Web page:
Once Farmer Jimmy was done with his pumpkin lecture, we began our great pumpkin search. Which took all of five minutes. Then we had to wait 20 minutes for the stupid hayride to come pick us up. Again, Doodle was not a fan. She wanted to run around, sit in the dirt, throw pumpkins and cause an all-around ruckus. And did I mention that every time I tried to stop her out came the ear-piercing screams? It was FANTASTIC! And every other mom in the group either looked at me with that, "I've been there too" look or said, "Aren't you happy you're going to have a third?" (Nice thing to say to a distraught pregnant woman.)

Long story short, we eventually made it back to the car. At which point I cleaned up the kids, drove back to the preschool and vowed to NEVER take Doodle on another one of Dizzle's school trips again. Seriously, when will I learn?


On a lighter note, Dizzle said something that nearly made me pee my pants today. She had been singing, "I'm squashing up my baby bumblebee..." when she asked to go to the bathroom. Once she finished and was washing her hands, she turned to me and said, "Mom, I can't get all the bumblebee off. It's stuck." Talk about taking something literally ...

Monday, October 13, 2008

whoa ...

So, let me just begin this by saying that what I'm about to write probably isn't blog worthy (especially if you're not in that whole baby stage like I am.) But instead, a moment that I want to remember. And what better way is there to remember something than to put it in writing.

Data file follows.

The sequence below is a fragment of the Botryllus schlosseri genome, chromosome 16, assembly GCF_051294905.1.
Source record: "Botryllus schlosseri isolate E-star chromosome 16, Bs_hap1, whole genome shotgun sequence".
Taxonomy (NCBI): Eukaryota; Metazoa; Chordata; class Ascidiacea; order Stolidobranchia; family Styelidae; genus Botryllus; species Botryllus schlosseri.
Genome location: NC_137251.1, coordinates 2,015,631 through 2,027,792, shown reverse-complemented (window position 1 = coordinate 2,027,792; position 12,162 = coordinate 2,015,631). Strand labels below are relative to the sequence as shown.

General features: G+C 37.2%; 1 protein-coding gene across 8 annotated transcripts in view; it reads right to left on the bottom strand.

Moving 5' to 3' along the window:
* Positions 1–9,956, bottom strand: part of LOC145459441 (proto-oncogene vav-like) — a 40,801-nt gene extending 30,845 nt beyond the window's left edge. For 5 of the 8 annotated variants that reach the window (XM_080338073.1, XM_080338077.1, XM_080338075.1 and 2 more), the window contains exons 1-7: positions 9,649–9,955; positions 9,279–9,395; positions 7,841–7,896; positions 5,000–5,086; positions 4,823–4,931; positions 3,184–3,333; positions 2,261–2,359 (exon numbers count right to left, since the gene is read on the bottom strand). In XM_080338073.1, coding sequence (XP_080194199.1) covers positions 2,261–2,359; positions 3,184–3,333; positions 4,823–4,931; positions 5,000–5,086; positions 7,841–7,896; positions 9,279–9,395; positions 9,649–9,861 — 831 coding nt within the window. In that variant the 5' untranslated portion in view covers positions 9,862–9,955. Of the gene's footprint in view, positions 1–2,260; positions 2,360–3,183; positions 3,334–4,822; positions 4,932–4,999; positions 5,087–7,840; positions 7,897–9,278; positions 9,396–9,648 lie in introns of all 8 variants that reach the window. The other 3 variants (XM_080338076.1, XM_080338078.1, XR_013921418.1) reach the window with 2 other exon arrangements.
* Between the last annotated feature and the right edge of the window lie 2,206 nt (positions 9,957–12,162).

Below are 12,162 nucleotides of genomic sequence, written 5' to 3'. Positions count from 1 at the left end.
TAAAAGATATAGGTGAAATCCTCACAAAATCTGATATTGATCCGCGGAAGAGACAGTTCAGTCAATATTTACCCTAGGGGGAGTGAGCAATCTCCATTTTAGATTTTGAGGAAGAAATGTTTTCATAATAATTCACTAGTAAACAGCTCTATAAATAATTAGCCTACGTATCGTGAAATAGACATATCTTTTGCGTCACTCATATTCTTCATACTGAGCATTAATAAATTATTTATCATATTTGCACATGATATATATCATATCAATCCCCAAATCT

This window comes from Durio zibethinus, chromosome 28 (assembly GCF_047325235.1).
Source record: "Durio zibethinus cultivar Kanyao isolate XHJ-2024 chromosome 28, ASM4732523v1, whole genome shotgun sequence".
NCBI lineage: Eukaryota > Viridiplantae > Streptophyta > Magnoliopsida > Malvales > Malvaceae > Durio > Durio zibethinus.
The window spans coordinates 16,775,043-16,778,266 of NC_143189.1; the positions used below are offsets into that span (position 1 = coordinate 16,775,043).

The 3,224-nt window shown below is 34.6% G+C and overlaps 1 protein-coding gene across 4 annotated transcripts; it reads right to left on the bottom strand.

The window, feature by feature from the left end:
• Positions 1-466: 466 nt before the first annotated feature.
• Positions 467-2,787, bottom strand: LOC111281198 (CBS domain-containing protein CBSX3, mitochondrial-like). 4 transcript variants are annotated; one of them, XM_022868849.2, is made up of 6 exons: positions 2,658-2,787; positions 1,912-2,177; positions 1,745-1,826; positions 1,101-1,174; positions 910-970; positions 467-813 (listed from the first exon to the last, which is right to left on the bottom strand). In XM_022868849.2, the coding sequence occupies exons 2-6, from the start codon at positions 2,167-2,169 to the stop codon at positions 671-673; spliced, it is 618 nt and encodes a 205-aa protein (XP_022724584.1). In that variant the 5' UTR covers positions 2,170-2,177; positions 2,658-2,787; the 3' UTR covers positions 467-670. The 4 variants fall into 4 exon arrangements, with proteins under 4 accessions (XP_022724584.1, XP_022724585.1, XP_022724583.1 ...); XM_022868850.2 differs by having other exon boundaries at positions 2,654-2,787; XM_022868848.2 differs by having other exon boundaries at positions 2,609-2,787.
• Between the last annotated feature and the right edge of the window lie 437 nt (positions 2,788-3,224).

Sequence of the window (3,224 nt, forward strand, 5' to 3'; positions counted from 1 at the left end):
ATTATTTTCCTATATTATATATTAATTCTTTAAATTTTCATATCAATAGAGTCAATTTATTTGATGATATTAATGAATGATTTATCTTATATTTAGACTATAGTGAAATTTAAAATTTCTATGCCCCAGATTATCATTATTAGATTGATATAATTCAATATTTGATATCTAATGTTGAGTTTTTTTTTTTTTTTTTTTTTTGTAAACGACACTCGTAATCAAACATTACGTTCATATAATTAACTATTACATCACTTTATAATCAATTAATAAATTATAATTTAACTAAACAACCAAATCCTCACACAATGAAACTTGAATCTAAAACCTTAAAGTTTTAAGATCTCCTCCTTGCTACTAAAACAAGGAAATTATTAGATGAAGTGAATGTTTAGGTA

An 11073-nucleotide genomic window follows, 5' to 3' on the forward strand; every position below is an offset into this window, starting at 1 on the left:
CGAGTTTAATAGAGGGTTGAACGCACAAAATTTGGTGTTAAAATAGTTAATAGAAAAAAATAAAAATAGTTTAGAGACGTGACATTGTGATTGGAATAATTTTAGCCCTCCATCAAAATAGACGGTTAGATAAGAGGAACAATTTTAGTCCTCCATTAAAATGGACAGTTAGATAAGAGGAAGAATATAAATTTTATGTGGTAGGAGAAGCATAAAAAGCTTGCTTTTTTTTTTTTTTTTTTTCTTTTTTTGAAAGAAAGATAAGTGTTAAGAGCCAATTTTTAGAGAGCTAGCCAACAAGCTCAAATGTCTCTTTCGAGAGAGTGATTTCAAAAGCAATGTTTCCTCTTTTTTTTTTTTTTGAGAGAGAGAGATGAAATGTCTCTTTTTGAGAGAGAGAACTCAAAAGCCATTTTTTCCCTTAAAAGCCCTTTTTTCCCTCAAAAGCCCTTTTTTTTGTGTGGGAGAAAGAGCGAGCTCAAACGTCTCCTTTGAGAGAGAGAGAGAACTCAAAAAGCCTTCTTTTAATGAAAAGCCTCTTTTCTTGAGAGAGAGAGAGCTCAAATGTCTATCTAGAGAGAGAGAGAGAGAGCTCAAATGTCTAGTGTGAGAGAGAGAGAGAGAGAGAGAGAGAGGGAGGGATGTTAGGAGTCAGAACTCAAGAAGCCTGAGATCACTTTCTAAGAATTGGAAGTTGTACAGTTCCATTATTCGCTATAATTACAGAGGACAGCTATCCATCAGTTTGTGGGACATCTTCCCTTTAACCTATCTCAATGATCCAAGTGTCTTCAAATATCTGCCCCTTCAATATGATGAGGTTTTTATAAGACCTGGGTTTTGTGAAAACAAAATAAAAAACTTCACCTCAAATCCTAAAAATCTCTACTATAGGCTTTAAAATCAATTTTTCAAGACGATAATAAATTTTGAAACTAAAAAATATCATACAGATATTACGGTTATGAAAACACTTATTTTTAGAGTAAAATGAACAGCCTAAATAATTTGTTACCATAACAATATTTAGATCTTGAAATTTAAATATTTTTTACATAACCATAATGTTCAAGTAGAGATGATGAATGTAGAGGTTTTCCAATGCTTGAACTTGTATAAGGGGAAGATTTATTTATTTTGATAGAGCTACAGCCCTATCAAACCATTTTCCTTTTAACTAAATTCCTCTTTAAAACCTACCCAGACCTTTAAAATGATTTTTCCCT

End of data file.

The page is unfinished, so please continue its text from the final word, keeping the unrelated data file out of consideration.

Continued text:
After my run this afternoon, Dizzle and I were snuggling on the couch while Doodle was napping. Noticing that Dilly (yes, we already have a code name) was moving around like crazy, I asked Dizzle if she wanted to feel the baby kick. With bright eyes and a smile, Dizzle put her hand on my stomach. I told her to hold still and wait (real easy for a three-year old, right?) And before we knew it, Dilly gave me (and Dizzle's hand) a wallop of a kick. Dizzle jumped back and yelled, "Whoa ..." After regaining her composure, she turned to me and said, "Can I kick you too?"

Um, I think not.

Friday, October 10, 2008

bathroom breakdown ...

Although it is a rarely happens that I have to take both girls into a public restroom at the same time, there are those days when it's inevitable. And today was one of those days.

Scene: TGI Friday's, W. Broad St., Richmond
Time: Lunchtime, 10/10/08
Players: Me, Dizzle and Doodle (J sat clueless at our table)

Even though I had changed her a mere hour and a half before, Doodle somehow managed to soak through her diaper AND her entire outfit. So, with diaper, wipes and new outfit in hand, I headed off to the bathroom. When suddenly, Dizzle blurted out, "I have to go pod too!"

J instantly asked if I would be OK with both of them. I answered, "Sure, no problem." (read: there is no way in Hell that this is going to go well). And off we went.

Now, I'm not sure if all Friday's bathrooms are like this, but the one we visited had the tiniest stalls EVER! In fact, the changing table cuts across the front of the toilet, leaving about two inches of maneuverability on either side. (Again, I should have seen that and left ... but I didn't).